Saturday dawned with high heat, humidity, and lots of sunshine. I appreciated the sunshine as I spent six straight hours putting the last touches on the cottage, trying to clean the resin patio furniture, making beds at the rental cottage next door for guests who would be staying overnight, and getting appetizers ready for the party. Dad and my uncle also helped, moving stuff out of the way, vacuuming the cottage, and stocking the beer fridge. They also did some quality testing of each of the 4 types of beer we had in stock for our guests. We all jumped in the lake to cool off, then I jumped in the shower because my hair was legitimately gross from sweating so much while trying to make the patio furniture look less dingy (I swear, I’m just going to buy that plastic spray paint next time). We still had an hour before the first guests were due to arrive – except some decided to show up early. Naturally. For the next 6 hours I ran around like a mad woman – greeting guests, introducing people, getting drinks, making sure there was enough food, meeting and helping the caterer bring down the main course, cleaning up spills, putting leftovers in the fridge, finding containers for the leftovers when the big catering trays wouldn’t fit in the fridge, bringing the cake over from next door, and generally being social.  As an introvert, that party was exhausting. Even with slightly less than 20 guests, I felt like I was always being pulled in a multitude of directions. I tried to escape for a few minutes a couple of different times but one guest in particular seemed to *desperately* need my help to find *something* the minute I closed my door (she also had no qualms about opening my closed bedroom door to ask me things – what if I’d been changing?) so I never managed to steal away for those much-needed recharging minutes alone.

All of that aside, the party was a great success. Much fun was had, the food was amazing, and the designated driver system I’d arranged worked as planned. Everyone got home safely and I fell into bed about 1:30 am exhausted. Of course I didn’t sleep well because I was over-tired. Which leads me to my Word Wednesday for this week and what I’ve been seeking since Sunday morning.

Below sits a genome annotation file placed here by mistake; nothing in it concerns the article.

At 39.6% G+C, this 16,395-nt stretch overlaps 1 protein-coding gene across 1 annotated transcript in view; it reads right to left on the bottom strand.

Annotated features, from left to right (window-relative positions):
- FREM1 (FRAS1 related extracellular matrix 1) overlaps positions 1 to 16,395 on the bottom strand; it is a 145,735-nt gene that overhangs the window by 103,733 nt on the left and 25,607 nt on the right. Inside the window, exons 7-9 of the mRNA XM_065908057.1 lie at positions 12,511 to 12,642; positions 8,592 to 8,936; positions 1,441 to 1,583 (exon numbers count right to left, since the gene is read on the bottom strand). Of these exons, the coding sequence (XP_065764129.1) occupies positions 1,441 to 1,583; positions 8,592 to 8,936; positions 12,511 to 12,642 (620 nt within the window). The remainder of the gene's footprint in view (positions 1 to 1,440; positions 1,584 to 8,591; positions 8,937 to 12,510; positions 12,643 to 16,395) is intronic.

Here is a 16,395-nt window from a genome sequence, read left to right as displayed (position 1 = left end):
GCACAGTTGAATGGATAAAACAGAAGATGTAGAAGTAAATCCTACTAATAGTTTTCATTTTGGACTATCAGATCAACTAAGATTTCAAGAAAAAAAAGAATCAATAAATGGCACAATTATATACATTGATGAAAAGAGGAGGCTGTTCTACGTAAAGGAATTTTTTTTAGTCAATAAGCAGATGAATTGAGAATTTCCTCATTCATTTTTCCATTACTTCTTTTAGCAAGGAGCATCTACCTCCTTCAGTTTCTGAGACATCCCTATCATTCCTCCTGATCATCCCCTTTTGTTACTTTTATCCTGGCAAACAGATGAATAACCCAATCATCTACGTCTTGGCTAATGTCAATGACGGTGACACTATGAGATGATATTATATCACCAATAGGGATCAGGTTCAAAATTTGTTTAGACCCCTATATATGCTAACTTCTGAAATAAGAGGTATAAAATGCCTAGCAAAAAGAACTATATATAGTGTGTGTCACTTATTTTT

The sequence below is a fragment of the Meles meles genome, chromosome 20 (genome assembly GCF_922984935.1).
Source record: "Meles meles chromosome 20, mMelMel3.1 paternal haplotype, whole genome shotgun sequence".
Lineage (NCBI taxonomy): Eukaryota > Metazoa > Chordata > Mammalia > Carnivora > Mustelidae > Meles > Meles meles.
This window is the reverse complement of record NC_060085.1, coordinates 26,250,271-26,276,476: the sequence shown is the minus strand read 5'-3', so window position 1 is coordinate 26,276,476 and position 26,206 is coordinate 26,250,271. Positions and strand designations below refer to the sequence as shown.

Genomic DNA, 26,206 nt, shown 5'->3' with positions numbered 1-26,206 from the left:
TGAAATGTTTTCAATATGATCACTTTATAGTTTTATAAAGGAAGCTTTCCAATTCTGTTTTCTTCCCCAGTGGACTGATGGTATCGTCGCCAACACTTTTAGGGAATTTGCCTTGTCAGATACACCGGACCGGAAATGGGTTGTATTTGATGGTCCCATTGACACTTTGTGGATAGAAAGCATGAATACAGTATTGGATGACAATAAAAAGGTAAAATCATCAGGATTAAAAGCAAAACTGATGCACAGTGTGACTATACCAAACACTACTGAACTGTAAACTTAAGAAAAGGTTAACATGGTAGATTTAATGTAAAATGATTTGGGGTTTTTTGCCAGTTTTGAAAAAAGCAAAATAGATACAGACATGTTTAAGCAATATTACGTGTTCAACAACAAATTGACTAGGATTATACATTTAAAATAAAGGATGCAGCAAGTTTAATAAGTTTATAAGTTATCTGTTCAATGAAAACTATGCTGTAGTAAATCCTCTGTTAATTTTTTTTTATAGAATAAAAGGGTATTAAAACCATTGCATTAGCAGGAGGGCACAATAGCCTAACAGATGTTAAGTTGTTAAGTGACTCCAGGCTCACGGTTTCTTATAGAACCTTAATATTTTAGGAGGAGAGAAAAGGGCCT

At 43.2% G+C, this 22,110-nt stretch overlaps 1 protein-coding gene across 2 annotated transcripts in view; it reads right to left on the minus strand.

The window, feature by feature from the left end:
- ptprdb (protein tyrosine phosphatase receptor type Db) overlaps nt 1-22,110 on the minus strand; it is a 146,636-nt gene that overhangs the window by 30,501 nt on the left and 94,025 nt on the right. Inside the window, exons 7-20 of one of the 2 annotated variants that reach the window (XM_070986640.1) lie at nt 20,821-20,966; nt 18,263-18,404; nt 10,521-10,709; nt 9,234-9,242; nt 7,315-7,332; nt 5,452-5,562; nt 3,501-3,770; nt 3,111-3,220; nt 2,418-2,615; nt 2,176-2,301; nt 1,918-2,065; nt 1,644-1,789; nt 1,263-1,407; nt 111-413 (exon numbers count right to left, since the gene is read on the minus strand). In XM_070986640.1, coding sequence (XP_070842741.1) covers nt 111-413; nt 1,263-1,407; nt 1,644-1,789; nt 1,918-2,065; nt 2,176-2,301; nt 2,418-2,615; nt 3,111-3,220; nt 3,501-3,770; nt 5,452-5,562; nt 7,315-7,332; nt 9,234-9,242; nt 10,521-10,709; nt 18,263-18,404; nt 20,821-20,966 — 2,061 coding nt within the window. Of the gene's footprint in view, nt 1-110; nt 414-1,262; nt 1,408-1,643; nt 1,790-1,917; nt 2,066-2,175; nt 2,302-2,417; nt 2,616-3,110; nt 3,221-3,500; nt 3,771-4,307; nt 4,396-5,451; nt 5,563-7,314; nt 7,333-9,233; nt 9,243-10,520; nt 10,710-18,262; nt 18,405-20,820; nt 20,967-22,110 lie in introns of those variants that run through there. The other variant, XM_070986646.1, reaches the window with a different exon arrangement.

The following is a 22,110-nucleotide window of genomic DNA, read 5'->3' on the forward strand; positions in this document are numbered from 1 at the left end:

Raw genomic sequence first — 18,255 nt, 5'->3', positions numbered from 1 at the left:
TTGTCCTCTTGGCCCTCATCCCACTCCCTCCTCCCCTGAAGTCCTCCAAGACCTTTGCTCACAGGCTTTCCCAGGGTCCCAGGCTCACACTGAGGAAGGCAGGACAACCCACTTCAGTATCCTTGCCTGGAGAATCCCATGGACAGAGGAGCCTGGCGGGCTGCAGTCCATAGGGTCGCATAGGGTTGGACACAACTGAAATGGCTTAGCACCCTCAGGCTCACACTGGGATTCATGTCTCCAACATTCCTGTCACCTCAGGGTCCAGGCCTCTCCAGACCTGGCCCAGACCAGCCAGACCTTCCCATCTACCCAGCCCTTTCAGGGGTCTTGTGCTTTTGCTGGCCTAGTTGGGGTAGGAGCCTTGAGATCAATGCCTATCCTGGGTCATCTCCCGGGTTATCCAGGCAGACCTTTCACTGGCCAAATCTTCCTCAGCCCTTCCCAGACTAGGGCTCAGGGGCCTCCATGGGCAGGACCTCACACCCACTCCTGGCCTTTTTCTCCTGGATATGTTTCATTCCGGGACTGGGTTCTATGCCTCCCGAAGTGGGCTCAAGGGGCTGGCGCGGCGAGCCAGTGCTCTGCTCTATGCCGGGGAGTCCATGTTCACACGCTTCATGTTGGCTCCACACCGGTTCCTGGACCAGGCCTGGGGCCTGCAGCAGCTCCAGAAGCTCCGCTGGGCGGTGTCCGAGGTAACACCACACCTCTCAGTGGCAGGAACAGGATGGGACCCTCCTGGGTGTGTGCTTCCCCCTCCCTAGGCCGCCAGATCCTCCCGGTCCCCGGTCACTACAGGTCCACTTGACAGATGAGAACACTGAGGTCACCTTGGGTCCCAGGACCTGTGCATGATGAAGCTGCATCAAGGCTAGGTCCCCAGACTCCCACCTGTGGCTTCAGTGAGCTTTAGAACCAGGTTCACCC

Quietude – a favourite synonym of mine for tranquility. While this is a working holiday for me in that I have some writing to do for clients, it’s also a week for recharging my batteries by the lake. I’ve been more quiet than normal on Twitter, because I just don’t have the energy to do it right and I’d rather be quiet than simply broadcast tweets without engaging. I’ve got my colouring books and pencil crayons, a stack of books in a TBR pile on my nightstand, a kayak to explore in, a motor boat for trips further around the lake, and a Muskoka chair sitting on the deck that overlooks the lake.  I’m off in search of quietude and know I’ll find it here. I love sitting and looking at the wind move the tree branches. Several of the pines I saw on my boat ride on Monday looked like they’d leapt off of the canvas of a Tom Thompson painting. Indeed, our cottage is only about 45 minutes away from one of the southern entrances to Algonquin Park where Thompson drew his inspiration from the Canadian Shield. Whenever I see a windswept pine tree, I am reminded of the print we had hanging in the house I grew up in, and of this great Canadian artist who managed to capture the places where rocks, trees, and water meet so vividly.

The word quietude is one of my favourite words, not just because it’s what I’m often seeking, but because it has a very simple etymology. It’s derived from the Latin word quietus which means (according to my trusty Latin-English dictionary) a stillness or pause; something that quiets or represses; removal from activity; especially: death.  While death is somewhat extreme, I am enjoying the removal from activity, and the stillness of the lake. I’ve included a couple of pictures I took on our Monday boat ride up the lake that capture some of the quietude I find up here.

Quietude (qui·etude) noun

The state of being quiet or calm; tranquility.

trees grow out of the Canadian Shield
The trees seem to just grow out of the bare rocks. There is so little soil that I’m constantly amazed more don’t topple over into the lake.
Trees on the rocky shoreline
I love this group of trees, close to the cottage of a childhood friend. Whenever I go by and it’s windy, it looks like they’re waving to me.

By koalateagirl

Jenn Annis is a writer, editor, historian, special needs advocate, and tireless defender of the Oxford comma. Find her on Twitter, Facebook, or Instagram.